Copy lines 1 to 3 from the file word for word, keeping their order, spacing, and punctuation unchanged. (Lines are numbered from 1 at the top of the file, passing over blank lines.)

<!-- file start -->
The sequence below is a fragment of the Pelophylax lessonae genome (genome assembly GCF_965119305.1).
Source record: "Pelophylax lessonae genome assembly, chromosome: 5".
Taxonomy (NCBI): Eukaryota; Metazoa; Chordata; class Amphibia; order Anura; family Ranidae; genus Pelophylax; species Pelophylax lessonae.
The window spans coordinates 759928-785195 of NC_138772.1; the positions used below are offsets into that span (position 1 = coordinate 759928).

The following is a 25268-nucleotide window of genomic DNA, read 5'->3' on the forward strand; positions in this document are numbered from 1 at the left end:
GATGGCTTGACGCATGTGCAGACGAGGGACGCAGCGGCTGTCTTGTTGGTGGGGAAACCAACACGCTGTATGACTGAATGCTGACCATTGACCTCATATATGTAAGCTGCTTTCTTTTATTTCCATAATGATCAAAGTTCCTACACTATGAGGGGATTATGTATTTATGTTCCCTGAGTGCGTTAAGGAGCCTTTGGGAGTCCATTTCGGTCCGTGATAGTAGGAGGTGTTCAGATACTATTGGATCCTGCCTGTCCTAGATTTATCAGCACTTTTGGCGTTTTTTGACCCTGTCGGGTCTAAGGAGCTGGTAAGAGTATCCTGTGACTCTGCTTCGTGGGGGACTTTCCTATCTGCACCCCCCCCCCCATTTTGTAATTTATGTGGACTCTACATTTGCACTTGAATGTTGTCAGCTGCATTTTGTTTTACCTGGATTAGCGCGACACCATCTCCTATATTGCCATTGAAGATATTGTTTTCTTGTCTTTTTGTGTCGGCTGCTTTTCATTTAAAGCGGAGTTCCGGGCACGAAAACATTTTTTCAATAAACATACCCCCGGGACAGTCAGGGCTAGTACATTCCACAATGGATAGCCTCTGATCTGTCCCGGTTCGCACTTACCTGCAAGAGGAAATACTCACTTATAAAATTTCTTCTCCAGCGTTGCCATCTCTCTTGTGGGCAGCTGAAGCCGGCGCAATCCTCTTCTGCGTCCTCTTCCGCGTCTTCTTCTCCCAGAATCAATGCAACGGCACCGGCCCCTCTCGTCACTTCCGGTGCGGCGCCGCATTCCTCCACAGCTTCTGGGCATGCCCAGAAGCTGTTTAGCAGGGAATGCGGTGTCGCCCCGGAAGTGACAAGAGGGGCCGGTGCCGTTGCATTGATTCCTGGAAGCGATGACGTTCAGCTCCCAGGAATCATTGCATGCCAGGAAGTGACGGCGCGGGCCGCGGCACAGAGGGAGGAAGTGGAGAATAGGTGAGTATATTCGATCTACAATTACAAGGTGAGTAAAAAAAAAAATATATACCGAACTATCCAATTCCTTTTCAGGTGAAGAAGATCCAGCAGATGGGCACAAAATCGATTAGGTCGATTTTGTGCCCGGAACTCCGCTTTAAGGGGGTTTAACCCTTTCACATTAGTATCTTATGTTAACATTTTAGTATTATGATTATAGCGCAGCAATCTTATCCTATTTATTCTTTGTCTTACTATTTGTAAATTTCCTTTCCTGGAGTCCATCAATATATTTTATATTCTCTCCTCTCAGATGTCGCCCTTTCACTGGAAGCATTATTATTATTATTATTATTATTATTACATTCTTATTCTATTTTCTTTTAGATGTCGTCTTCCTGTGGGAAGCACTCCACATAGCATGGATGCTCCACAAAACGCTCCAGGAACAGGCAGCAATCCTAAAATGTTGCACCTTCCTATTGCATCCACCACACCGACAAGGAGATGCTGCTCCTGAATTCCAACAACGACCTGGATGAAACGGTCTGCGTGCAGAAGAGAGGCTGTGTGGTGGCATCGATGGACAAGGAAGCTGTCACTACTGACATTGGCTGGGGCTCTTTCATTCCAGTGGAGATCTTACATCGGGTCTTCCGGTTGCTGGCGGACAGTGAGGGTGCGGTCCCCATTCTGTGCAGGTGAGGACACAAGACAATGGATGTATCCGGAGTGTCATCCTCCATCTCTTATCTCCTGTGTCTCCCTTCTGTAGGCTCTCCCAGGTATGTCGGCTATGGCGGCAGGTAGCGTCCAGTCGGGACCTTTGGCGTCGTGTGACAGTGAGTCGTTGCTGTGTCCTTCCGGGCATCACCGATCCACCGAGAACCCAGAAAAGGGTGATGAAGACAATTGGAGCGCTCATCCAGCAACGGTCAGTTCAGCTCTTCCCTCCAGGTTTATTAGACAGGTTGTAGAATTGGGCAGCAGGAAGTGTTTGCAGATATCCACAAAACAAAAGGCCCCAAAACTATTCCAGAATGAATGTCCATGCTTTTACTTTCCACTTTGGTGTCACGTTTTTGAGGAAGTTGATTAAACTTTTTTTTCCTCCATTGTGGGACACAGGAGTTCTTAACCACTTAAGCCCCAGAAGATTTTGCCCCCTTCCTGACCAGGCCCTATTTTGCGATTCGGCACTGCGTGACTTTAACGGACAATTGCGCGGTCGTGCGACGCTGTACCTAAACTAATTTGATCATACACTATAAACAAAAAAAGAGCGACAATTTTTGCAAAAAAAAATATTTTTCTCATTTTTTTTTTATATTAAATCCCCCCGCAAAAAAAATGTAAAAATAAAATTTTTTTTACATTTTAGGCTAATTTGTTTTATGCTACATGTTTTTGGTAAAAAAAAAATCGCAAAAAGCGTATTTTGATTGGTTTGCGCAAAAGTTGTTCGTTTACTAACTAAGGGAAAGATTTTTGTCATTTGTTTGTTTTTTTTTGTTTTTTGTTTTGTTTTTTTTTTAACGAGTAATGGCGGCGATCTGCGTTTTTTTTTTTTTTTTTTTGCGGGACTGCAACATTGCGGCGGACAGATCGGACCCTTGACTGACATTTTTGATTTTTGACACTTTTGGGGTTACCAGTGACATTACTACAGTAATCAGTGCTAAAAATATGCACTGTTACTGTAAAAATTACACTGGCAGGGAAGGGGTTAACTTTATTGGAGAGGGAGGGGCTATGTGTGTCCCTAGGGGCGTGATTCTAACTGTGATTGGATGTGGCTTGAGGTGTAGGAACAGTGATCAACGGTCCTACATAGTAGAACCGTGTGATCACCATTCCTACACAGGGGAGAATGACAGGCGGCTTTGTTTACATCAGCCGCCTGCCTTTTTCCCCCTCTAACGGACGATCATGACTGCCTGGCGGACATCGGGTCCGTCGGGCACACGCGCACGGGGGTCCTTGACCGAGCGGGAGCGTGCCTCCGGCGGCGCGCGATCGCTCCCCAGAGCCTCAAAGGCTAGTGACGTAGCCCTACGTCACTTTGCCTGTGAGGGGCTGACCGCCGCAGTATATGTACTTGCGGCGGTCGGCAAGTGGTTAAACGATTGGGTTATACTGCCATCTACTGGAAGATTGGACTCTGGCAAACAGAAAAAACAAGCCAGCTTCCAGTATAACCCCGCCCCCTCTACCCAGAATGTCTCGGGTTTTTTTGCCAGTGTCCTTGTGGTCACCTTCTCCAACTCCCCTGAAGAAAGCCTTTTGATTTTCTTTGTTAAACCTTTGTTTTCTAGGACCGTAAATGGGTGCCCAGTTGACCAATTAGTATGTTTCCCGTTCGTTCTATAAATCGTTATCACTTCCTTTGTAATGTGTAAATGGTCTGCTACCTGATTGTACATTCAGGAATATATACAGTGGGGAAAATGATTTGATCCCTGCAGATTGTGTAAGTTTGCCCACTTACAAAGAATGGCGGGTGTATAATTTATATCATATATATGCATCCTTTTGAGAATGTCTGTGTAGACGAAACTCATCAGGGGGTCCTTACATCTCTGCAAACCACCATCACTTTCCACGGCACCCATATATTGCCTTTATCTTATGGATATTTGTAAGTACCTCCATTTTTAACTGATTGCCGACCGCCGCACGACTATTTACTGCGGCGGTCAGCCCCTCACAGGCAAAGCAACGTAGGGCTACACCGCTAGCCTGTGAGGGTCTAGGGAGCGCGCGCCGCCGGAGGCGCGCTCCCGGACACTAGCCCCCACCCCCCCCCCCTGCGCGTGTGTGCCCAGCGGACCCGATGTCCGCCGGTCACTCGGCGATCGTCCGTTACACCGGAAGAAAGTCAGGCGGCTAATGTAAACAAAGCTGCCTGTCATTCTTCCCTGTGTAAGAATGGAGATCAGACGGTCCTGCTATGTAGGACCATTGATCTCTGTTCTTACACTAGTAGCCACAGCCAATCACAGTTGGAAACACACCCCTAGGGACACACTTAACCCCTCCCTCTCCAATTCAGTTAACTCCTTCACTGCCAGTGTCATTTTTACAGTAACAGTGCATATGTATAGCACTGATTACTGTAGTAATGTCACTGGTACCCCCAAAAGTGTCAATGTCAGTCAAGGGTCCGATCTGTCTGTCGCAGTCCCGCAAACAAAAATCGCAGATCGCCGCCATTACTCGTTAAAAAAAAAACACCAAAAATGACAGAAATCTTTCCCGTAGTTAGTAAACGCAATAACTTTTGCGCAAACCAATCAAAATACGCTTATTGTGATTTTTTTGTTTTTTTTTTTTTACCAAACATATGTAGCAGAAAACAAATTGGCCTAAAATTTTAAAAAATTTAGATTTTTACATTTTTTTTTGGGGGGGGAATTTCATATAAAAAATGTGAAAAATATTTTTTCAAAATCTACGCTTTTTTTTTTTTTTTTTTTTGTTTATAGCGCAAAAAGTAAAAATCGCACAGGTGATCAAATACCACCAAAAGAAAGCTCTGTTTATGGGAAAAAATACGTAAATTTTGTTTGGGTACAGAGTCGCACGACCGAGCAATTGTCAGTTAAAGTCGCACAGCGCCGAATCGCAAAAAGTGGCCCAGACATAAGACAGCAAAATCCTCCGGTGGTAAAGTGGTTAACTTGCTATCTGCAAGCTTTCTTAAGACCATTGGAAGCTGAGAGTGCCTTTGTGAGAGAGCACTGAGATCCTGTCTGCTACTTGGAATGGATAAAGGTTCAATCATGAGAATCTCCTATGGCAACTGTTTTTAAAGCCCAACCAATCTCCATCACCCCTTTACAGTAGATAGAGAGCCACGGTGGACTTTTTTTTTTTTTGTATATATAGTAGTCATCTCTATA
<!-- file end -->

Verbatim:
The sequence below is a fragment of the Pelophylax lessonae genome (genome assembly GCF_965119305.1).
Source record: "Pelophylax lessonae genome assembly, chromosome: 5".
Taxonomy (NCBI): Eukaryota; Metazoa; Chordata; class Amphibia; order Anura; family Ranidae; genus Pelophylax; species Pelophylax lessonae.